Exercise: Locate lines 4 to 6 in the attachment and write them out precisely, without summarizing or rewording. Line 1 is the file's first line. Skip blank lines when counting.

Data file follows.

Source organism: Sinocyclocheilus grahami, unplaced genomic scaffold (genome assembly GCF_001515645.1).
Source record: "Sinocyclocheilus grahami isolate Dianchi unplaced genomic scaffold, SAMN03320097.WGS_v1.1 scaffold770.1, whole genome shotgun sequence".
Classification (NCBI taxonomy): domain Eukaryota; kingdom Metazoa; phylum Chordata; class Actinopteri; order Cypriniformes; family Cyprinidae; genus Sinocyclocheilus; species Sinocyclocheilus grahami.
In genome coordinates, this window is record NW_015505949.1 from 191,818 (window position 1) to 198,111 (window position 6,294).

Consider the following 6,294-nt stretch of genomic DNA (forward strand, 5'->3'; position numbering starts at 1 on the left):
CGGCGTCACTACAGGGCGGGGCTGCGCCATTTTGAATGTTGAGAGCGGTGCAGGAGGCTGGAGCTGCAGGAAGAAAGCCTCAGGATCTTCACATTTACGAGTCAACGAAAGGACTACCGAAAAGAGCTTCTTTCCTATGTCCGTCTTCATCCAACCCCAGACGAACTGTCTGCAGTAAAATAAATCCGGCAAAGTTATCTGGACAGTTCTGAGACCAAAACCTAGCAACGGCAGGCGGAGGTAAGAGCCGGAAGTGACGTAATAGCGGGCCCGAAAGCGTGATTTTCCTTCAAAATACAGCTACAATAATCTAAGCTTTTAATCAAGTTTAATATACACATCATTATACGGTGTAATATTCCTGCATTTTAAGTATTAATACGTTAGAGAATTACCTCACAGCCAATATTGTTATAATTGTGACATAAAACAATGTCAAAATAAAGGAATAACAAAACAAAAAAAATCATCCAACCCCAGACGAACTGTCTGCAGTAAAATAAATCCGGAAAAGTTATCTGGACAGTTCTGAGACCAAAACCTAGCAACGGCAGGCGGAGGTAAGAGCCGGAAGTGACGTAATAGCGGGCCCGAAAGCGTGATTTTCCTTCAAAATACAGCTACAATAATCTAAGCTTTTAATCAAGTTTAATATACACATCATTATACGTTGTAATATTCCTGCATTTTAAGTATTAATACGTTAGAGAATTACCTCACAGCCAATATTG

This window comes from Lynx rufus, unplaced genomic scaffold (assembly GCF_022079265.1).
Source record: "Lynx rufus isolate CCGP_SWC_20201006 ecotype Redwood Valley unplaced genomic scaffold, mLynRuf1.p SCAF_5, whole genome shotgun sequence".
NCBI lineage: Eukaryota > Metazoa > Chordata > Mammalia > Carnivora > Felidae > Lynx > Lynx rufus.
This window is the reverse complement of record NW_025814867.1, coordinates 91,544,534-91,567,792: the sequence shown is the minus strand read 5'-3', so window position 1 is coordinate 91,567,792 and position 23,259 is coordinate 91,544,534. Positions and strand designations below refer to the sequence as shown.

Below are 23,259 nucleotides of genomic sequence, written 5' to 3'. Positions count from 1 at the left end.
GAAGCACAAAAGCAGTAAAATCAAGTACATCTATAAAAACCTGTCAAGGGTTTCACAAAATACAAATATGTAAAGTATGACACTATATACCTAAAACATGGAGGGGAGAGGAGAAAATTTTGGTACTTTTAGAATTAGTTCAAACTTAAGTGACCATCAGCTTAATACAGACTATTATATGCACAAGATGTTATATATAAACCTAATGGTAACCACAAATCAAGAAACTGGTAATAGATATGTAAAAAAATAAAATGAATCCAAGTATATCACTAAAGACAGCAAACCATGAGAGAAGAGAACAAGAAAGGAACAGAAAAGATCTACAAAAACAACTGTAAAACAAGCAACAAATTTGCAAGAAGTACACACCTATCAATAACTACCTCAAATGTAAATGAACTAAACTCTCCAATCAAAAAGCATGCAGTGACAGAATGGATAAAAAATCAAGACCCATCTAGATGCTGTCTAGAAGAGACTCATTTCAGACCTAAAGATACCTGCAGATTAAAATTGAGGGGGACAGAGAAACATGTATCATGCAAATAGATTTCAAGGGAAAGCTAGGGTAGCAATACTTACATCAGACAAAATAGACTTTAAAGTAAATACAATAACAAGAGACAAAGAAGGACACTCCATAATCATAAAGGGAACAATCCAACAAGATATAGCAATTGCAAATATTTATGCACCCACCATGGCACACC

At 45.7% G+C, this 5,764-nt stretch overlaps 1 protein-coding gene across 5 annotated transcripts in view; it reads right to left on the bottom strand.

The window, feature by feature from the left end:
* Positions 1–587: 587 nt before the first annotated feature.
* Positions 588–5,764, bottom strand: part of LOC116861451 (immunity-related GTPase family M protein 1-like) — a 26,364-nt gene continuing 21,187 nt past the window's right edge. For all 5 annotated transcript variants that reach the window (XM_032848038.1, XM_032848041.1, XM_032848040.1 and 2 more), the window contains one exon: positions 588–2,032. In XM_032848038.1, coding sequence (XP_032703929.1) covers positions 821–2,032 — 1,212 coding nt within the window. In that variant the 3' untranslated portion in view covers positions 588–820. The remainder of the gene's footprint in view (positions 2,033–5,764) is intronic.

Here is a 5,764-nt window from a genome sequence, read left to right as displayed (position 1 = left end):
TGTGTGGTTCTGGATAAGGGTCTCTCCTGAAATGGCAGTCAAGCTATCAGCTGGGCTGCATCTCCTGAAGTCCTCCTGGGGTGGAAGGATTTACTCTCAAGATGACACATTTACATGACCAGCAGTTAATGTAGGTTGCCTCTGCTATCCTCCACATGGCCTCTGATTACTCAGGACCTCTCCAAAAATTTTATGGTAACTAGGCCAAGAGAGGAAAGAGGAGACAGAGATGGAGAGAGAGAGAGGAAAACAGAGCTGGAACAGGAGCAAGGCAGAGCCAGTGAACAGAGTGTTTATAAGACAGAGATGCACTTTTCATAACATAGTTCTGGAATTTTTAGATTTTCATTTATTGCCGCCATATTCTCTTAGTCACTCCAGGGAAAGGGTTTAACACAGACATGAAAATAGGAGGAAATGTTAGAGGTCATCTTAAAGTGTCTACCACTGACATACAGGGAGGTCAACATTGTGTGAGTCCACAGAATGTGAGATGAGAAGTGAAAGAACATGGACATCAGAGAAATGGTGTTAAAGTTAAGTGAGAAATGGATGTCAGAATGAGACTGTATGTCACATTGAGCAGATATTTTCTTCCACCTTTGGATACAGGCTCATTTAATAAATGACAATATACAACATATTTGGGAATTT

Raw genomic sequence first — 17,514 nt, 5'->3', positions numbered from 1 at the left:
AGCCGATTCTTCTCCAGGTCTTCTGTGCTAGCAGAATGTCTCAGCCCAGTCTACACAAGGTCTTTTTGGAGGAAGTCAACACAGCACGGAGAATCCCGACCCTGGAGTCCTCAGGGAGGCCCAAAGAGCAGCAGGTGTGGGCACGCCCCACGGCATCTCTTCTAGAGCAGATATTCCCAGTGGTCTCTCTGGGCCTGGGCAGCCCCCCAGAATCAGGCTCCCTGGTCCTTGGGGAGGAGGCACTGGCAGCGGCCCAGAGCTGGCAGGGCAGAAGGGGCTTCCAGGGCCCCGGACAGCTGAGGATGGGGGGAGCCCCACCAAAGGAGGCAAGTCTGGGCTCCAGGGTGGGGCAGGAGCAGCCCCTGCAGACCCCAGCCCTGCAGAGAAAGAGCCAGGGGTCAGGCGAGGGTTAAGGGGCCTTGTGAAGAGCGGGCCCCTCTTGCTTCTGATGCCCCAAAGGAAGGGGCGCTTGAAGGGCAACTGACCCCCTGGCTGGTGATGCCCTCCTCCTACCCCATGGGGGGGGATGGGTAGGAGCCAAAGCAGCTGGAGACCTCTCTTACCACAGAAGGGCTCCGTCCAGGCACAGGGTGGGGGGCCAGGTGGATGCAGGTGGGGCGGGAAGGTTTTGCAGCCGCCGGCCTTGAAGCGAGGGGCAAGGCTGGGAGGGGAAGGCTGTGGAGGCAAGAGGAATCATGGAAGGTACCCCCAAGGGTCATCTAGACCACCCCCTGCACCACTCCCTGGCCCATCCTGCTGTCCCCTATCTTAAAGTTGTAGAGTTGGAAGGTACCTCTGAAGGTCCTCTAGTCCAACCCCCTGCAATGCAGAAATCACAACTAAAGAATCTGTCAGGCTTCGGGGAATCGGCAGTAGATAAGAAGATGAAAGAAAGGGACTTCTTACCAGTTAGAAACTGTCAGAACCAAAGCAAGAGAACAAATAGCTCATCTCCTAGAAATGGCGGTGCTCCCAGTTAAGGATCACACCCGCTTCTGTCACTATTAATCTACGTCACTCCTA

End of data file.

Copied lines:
In genome coordinates, this window is record NW_015505949.1 from 191,818 (window position 1) to 198,111 (window position 6,294).

Consider the following 6,294-nt stretch of genomic DNA (forward strand, 5'->3'; position numbering starts at 1 on the left):
CGGCGTCACTACAGGGCGGGGCTGCGCCATTTTGAATGTTGAGAGCGGTGCAGGAGGCTGGAGCTGCAGGAAGAAAGCCTCAGGATCTTCACATTTACGAGTCAACGAAAGGACTACCGAAAAGAGCTTCTTTCCTATGTCCGTCTTCATCCAACCCCAGACGAACTGTCTGCAGTAAAATAAATCCGGCAAAGTTATCTGGACAGTTCTGAGACCAAAACCTAGCAACGGCAGGCGGAGGTAAGAGCCGGAAGTGACGTAATAGCGGGCCCGAAAGCGTGATTTTCCTTCAAAATACAGCTACAATAATCTAAGCTTTTAATCAAGTTTAATATACACATCATTATACGGTGTAATATTCCTGCATTTTAAGTATTAATACGTTAGAGAATTACCTCACAGCCAATATTGTTATAATTGTGACATAAAACAATGTCAAAATAAAGGAATAACAAAACAAAAAAAATCATCCAACCCCAGACGAACTGTCTGCAGTAAAATAAATCCGGAAAAGTTATCTGGACAGTTCTGAGACCAAAACCTAGCAACGGCAGGCGGAGGTAAGAGCCGGAAGTGACGTAATAGCGGGCCCGAAAGCGTGATTTTCCTTCAAAATACAGCTACAATAATCTAAGCTTTTAATCAAGTTTAATATACACATCATTATACGTTGTAATATTCCTGCATTTTAAGTATTAATACGTTAGAGAATTACCTCACAGCCAATATTG